If you specify a variable name in this manner, the properties of data won’t be available as variables. That has the advantage that Underscore won’t have to use a with statement (see Sect. 3) and the template function will be faster.

Passing meta-data to a template

Sometimes, you want to hand meta-data to the template that is independent of the data to be displayed. Example: You iterate over objects, apply a template to each one and want to tell that template when to show a separator. There is no direct way of doing this, but you can extend the data with the meta-data:
    var tmpl = _.template("...");
    _.forEach(objects, function (obj, index) {
        tmpl(_.extend({ _showSeparator: index > 0 }, obj));
    });

Changing the syntax

The settings (global or per-template) allow you to change the syntax for inserting data. For example, you can use Mustache-style curly braces instead of angle brackets:
    _.templateSettings = {
        interpolate : /\{\{(.+?)\}\}/g
    };
Interaction:
    >  _.template("Hello {{user}}!", { user: "<Jane>" })
    'Hello <Jane>!'
You can change the syntax of each kind of insertion. Note, though, that syntax will be handled in the order escape, interpolate, evaluate. Hence, you cannot use more specific syntax for a “later” kind. For example, additionally introducing {{!...}} for evaluation would not work, because it would be preempted by interpolation.

Pre-compilation

You have the option to compile a template once, in advance, instead of doing so many times in the clients. Each compiled template function has the property source which holds the source of that function. The following is a fragment of server-side template that is used to produce a web page. The result could be stored or cached somewhere.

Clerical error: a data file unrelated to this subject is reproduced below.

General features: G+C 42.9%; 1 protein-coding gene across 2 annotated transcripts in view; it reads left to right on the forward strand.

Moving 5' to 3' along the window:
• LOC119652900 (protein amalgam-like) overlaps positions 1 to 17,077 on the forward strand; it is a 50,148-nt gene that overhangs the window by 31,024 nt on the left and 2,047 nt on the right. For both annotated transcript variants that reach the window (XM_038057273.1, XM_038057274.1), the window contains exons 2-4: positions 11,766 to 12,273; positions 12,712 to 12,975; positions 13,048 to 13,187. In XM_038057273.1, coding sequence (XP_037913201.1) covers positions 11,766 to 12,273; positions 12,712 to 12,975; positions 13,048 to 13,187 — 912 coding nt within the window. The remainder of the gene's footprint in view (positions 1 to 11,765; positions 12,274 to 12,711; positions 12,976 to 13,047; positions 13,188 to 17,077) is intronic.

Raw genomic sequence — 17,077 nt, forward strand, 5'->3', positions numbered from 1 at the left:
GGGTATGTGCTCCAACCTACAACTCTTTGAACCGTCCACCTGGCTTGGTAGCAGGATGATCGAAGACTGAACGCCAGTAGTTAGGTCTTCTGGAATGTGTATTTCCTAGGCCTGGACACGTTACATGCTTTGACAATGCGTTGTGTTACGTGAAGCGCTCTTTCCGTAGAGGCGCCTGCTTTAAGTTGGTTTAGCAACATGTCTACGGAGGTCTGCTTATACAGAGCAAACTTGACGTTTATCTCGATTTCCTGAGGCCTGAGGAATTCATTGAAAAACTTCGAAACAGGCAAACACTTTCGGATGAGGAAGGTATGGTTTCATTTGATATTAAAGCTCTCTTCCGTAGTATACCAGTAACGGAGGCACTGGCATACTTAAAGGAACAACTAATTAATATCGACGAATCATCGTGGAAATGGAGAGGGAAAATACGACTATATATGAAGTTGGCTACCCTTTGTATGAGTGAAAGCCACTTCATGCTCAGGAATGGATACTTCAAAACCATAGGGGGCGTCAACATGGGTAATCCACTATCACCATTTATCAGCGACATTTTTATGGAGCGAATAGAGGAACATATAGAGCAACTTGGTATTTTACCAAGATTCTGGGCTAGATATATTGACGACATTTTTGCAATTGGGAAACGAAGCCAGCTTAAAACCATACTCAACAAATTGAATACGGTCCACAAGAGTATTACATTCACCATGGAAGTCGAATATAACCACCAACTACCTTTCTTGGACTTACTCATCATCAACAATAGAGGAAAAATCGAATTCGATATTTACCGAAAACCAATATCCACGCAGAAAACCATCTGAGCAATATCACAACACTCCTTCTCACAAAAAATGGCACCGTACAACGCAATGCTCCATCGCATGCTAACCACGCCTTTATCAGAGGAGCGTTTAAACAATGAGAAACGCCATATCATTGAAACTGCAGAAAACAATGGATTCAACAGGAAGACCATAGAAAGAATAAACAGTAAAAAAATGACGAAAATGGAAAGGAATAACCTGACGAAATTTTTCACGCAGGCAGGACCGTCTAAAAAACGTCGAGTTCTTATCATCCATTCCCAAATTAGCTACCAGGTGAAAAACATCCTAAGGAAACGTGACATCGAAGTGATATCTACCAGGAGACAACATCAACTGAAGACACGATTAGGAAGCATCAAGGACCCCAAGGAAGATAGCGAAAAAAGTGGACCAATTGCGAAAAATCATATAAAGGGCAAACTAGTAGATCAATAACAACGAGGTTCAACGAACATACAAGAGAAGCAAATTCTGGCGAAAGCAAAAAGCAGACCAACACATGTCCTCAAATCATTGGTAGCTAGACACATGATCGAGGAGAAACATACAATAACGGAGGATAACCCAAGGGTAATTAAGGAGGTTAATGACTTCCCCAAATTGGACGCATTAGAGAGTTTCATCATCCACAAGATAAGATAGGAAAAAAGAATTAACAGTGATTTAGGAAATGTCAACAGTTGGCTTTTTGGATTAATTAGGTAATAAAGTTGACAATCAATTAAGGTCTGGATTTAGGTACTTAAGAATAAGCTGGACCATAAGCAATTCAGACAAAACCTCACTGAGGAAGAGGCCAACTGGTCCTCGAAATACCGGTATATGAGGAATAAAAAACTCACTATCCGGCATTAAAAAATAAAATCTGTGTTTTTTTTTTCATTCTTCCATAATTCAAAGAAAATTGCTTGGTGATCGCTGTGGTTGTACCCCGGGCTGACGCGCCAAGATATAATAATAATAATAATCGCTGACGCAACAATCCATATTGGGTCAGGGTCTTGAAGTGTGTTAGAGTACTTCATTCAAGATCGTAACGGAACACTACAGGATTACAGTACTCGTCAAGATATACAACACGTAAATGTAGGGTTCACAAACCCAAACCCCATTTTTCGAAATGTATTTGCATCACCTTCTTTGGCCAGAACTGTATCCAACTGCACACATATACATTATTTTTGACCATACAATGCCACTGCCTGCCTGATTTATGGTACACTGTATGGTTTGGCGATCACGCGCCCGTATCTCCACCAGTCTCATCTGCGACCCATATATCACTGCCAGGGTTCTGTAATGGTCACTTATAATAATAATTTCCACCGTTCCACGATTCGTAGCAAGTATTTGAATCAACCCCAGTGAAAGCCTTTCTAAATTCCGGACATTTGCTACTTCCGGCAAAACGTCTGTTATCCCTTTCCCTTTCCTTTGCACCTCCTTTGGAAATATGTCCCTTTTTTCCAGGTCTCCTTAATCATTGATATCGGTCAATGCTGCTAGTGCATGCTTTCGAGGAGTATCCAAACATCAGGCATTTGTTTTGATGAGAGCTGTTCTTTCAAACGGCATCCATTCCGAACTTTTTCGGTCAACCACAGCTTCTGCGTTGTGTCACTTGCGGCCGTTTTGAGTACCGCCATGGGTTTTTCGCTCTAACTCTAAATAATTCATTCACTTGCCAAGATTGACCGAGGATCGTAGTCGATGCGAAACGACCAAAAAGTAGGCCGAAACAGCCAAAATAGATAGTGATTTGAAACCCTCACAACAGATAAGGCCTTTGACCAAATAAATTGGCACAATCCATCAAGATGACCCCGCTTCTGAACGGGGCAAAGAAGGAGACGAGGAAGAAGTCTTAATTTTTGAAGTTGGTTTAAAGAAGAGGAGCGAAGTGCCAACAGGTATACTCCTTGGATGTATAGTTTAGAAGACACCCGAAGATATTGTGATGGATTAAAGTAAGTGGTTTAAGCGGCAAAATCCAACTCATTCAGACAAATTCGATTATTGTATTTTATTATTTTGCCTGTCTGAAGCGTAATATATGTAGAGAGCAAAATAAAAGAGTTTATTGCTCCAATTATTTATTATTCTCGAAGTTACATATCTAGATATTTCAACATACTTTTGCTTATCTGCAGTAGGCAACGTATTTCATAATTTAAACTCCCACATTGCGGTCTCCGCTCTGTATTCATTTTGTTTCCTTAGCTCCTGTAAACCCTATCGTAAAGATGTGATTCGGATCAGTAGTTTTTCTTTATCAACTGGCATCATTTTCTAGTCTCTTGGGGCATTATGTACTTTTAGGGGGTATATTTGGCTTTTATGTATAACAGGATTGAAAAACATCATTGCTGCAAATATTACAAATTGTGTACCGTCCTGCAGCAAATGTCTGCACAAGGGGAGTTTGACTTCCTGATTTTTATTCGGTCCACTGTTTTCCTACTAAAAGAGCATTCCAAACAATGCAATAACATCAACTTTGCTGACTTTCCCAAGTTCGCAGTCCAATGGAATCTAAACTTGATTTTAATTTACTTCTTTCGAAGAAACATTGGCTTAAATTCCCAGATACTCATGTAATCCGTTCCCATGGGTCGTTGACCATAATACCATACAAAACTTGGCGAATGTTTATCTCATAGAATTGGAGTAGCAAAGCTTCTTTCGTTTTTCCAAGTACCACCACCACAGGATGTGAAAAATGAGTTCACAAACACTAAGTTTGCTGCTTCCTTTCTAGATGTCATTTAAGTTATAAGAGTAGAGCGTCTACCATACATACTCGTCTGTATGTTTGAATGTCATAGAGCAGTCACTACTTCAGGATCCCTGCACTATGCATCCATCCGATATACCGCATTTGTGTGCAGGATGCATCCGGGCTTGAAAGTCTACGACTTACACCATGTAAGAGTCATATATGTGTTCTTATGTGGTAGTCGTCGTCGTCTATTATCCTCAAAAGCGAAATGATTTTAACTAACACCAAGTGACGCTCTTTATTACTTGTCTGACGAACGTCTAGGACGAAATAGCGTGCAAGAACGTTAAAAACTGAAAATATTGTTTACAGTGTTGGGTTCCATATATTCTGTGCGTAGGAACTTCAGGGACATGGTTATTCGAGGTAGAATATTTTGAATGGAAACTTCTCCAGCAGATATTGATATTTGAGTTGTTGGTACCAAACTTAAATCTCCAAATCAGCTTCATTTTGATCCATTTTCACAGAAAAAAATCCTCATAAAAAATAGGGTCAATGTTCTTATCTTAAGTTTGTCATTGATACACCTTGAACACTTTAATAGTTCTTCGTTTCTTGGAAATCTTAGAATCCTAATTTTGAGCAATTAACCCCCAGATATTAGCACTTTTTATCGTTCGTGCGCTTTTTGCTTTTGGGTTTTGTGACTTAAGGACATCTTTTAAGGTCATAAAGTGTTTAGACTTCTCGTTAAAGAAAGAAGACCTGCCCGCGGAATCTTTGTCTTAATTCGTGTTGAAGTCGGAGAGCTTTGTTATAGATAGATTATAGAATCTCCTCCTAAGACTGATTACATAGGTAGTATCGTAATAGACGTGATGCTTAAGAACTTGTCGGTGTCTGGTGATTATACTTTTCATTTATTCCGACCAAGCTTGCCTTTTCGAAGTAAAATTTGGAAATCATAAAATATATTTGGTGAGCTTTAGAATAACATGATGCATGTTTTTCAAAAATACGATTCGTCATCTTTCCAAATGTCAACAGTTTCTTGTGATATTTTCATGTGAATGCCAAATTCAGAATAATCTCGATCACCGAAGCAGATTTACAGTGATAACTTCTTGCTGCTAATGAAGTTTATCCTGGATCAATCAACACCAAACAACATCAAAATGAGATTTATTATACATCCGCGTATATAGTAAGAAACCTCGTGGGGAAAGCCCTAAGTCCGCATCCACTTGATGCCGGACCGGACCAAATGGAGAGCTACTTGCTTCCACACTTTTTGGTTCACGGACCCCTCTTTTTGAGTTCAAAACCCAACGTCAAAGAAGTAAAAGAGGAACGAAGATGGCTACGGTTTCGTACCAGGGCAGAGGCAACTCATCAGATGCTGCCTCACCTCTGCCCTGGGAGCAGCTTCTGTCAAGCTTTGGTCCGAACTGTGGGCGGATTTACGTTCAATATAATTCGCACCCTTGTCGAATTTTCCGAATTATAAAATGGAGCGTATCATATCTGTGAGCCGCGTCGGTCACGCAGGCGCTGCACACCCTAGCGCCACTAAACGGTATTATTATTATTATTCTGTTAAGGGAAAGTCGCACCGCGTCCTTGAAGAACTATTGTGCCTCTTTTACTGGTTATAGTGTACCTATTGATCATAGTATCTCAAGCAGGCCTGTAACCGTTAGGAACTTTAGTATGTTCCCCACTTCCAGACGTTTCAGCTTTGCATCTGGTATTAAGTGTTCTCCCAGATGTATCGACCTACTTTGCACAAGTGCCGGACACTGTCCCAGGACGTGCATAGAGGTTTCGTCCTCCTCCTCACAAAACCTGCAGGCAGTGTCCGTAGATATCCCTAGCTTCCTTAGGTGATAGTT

...
    <script>
        var clientTmpl = <%= _.template(clientTmplDef).source %>;
    </script>
    ...
One of the parameters of the above server-side template is the property clientTmplDef which holds the definition of a client-side template.

The internals

Compiling a template works as follows: The given template string is transformed to JavaScript code which is then evaluated into a function. For example:
    _.template("templateString")
The above template is compiled to the function
    function (obj) {
        var __p = [];
        // (Some code omitted here)
        with (obj || {}) {
            __p.push('templateString');
        }
        return __p.join('');
    }
Let’s look at a more complex example that shows you how insertion works:
    _.template("a <%-esc%> b <%=inter%> c <%eval%> d");
Compiled into a function:
    function (obj) {
        var __p = [];
        function print() {
            __p.push.apply(__p,arguments);
        }
        with (obj || {}) {
            __p.push('a ', _.escape(esc), ' b ', inter, ' c ');
            eval;
            __p.push(' d');
        }
        return __p.join('');
    }

Style

Underscore’s templates are very simple. Their disadvantage is that they always look a bit ugly. Their advantage is that they are dead-simple to understand once you’ve got the basics figured out. In other templating languages, you have to learn the syntax for loops etc. With Underscore templates, you simply use JavaScript syntax. That also means that you should embrace this rather imperative templating style and not try to make it declarative. If you want something more declarative, take a look at alternatives such as Mustache. For debugging, the aforementioned property source is very useful.

Conclusion

This blog post explained how Underscore’s templates work. In many projects, Underscore is already there, which means that you don’t need a more sophisticated templating engine if your needs are simple.

Related

  1. Trying out Underscore on Node.js